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electrow 7th August 2014 04:11 AM

What does it mean to listen to music today
 
What does it mean to listen to music today. Below I wrote as a response to another thread and realized the whole idea of listening to music is a separate subject. Just as the sound and character of music has evolved so has the way music is listened to. I've read that in today's world people just don't have the patience to devote time to listening, that's it's not a stimulating enough activity. I don't know whether that's true or not .




Just focus on why hardly anyone sits around and actually "listens" to music. Perhaps the majority never did. But up through the 70's enough did such that having a decent stereo system physically arranged for listening so that one could appreciate the nuances which went into the recording was important to many. It didn't have to be expensive but just placed right. Very few are buying stereo systems for music, but they are buying their surround sound home theater systems with the big screen with the all important subwoofer. (As a friend put it, he loves to turn the sound up for the scenes with big explosions so the windows shake). People want more stimulation, not something they have to focus on to appreciate. Few want to take the time to experience music.

The music industry has sold the idea that the only viable economic model is live performance. Yet a lot of music was/is created in the studio, intended for the listening system, not a live venue. The Beatles most creative albums were purely studio creations, and sold very well. And obviously electronic music itself is wedded to a sound system, to be heard at it's best.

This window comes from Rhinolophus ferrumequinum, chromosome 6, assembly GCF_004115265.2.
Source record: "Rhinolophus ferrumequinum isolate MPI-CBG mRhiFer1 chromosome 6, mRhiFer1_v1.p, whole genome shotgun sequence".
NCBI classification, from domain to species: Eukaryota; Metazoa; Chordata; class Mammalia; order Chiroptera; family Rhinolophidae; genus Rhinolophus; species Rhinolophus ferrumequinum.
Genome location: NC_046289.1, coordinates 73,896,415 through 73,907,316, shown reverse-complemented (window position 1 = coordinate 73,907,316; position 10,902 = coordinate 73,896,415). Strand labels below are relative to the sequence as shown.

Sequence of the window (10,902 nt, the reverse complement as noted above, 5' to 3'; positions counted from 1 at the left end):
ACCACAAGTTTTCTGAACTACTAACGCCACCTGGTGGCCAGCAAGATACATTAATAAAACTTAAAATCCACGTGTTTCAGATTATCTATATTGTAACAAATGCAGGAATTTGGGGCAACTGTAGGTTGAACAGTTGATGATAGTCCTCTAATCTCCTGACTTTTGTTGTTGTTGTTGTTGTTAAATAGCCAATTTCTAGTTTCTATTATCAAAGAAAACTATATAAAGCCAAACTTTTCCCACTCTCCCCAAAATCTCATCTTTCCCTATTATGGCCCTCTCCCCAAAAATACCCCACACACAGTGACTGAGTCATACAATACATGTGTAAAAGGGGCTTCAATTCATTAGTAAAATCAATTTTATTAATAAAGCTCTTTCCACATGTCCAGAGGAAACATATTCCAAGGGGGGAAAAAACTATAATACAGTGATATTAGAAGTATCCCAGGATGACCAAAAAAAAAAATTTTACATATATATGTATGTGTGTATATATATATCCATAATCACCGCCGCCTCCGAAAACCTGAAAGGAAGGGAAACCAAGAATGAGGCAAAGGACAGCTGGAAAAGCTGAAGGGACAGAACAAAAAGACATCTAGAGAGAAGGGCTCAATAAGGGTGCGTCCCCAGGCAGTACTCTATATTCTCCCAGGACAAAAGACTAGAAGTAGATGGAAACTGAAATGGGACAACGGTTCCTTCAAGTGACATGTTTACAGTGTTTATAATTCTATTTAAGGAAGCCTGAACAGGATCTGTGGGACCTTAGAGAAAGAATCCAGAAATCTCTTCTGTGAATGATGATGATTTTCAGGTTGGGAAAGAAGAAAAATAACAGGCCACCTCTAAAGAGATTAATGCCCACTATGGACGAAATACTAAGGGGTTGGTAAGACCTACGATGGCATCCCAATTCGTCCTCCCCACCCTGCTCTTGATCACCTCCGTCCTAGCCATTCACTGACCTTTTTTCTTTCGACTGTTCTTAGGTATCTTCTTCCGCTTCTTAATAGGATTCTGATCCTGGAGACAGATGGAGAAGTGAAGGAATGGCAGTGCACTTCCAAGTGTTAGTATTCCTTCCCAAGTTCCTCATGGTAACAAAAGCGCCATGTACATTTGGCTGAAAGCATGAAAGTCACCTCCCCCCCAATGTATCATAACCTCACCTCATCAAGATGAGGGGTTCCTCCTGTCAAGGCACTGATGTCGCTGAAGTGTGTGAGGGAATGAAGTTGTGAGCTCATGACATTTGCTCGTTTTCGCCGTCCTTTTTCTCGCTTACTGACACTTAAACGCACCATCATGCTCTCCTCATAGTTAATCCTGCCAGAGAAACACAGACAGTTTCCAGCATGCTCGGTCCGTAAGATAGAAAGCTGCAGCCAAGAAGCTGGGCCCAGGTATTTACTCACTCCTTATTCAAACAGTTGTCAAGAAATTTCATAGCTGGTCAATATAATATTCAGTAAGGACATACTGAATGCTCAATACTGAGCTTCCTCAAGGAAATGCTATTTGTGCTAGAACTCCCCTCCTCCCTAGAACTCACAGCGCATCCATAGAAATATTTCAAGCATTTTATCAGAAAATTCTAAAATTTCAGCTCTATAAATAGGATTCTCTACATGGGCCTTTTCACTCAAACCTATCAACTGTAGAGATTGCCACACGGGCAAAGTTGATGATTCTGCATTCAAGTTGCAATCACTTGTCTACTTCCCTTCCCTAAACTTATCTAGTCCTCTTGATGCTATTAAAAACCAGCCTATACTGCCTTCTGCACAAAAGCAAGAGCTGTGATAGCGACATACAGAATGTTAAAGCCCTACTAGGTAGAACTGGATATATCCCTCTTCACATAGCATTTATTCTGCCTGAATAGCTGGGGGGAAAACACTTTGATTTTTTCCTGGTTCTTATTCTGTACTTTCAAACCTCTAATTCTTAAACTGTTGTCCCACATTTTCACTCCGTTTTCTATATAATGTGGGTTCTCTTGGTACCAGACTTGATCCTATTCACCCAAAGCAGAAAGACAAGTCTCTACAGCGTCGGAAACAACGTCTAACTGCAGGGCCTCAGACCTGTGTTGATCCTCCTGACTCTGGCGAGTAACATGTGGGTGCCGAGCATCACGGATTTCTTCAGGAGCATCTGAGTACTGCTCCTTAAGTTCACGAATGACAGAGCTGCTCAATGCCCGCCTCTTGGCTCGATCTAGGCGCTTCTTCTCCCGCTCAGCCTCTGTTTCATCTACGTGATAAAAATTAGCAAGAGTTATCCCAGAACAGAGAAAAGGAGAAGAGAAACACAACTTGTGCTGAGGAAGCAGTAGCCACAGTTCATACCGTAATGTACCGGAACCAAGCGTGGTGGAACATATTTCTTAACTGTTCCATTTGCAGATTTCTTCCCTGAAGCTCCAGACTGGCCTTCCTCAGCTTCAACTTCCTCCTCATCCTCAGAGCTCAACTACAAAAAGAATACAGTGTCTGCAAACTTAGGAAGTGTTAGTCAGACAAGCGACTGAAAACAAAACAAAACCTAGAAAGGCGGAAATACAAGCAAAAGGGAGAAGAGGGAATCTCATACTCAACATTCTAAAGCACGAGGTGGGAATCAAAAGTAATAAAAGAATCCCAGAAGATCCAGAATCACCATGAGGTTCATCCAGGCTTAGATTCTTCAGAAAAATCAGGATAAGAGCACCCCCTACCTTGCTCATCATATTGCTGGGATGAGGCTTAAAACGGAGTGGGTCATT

It's ironic that people here, as elsewhere will debate who makes the best sounding acoustic piano ITB or OTB, all the while ignoring the cheap earbuds it's going to be heard on. Today music is over compressed, narrowing the dynamic range and not allowed to have any :-) "quiet" passages. I guess the reason for this is because the last thing the receiving listener wants is to actually have to listen to the music.

MP3 format has probably done more to kill the desire to cultivate the appreciation of music as an art form, as well as devaluing the artist. MP3 was the symbolic canary in the coal mine. Not only did music become a cheap mass commodity but it lost a lot of it's ability to challenge listeners. The idea of the concept album is virtually dead. Gone are the days of having to get up go to the stereo and move the needle,or fast forward the cassette or CD remote because you didn't like particular song/instrument. Then one day you don't skip over that piece of music and for some reason you "get it". I've come to appreciate many pieces this way and have turned out to being lasting favorites.
But with MP3 it's too easy to pick and choose and completely disregard the rest of the artist's intent. Talking about gear lust as an addiction (however tongue in cheek it may be) is nothing compared to the virtual collection of music people have at their finger tips. Today music is ancillary, much more than in the past, to doing something: driving, working, running, going somewhere. In many ways it has just become background elevator music. As another comment pointed out people want to be stimulated, distracted and a lot of today's music provides that in spades. But don't expect to be paid much as long as there's no tangible value in the music coveted by the listener.